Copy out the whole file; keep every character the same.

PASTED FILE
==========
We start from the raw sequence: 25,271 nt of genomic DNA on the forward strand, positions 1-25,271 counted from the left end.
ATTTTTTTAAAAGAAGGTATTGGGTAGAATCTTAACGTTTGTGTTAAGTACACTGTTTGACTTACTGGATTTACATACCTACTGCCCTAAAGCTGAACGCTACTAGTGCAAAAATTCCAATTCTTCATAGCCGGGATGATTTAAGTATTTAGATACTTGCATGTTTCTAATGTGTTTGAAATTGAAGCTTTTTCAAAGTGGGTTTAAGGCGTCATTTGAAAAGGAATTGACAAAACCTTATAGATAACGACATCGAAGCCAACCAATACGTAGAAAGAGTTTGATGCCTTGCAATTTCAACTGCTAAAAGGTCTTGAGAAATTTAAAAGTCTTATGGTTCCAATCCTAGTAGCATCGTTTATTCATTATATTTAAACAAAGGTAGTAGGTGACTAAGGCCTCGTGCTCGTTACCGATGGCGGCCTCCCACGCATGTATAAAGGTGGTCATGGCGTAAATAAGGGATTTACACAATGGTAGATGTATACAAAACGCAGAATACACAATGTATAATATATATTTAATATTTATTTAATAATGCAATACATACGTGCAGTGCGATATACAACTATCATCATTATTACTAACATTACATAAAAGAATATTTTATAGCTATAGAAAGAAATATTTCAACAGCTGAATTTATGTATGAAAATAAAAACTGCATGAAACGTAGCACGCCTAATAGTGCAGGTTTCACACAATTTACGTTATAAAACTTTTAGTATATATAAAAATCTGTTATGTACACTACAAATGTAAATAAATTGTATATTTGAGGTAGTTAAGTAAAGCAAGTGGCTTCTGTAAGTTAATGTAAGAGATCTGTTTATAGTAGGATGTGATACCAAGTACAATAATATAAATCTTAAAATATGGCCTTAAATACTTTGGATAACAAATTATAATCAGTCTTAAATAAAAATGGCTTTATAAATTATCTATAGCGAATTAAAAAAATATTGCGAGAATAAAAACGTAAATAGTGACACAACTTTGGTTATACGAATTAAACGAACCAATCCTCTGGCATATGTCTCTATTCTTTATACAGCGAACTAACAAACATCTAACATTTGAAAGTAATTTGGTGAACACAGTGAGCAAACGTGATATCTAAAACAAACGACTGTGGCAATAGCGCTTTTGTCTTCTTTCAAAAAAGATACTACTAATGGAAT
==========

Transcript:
We start from the raw sequence: 25,271 nt of genomic DNA on the forward strand, positions 1-25,271 counted from the left end.
ATTTTTTTAAAAGAAGGTATTGGGTAGAATCTTAACGTTTGTGTTAAGTACACTGTTTGACTTACTGGATTTACATACCTACTGCCCTAAAGCTGAACGCTACTAGTGCAAAAATTCCAATTCTTCATAGCCGGGATGATTTAAGTATTTAGATACTTGCATGTTTCTAATGTGTTTGAAATTGAAGCTTTTTCAAAGTGGGTTTAAGGCGTCATTTGAAAAGGAATTGACAAAACCTTATAGATAACGACATCGAAGCCAACCAATACGTAGAAAGAGTTTGATGCCTTGCAATTTCAACTGCTAAAAGGTCTTGAGAAATTTAAAAGTCTTATGGTTCCAATCCTAGTAGCATCGTTTATTCATTATATTTAAACAAAGGTAGTAGGTGACTAAGGCCTCGTGCTCGTTACCGATGGCGGCCTCCCACGCATGTATAAAGGTGGTCATGGCGTAAATAAGGGATTTACACAATGGTAGATGTATACAAAACGCAGAATACACAATGTATAATATATATTTAATATTTATTTAATAATGCAATACATACGTGCAGTGCGATATACAACTATCATCATTATTACTAACATTACATAAAAGAATATTTTATAGCTATAGAAAGAAATATTTCAACAGCTGAATTTATGTATGAAAATAAAAACTGCATGAAACGTAGCACGCCTAATAGTGCAGGTTTCACACAATTTACGTTATAAAACTTTTAGTATATATAAAAATCTGTTATGTACACTACAAATGTAAATAAATTGTATATTTGAGGTAGTTAAGTAAAGCAAGTGGCTTCTGTAAGTTAATGTAAGAGATCTGTTTATAGTAGGATGTGATACCAAGTACAATAATATAAATCTTAAAATATGGCCTTAAATACTTTGGATAACAAATTATAATCAGTCTTAAATAAAAATGGCTTTATAAATTATCTATAGCGAATTAAAAAAATATTGCGAGAATAAAAACGTAAATAGTGACACAACTTTGGTTATACGAATTAAACGAACCAATCCTCTGGCATATGTCTCTATTCTTTATACAGCGAACTAACAAACATCTAACATTTGAAAGTAATTTGGTGAACACAGTGAGCAAACGTGATATCTAAAACAAACGACTGTGGCAATAGCGCTTTTGTCTTCTTTCAAAAAAGATACTACTAATGGAAT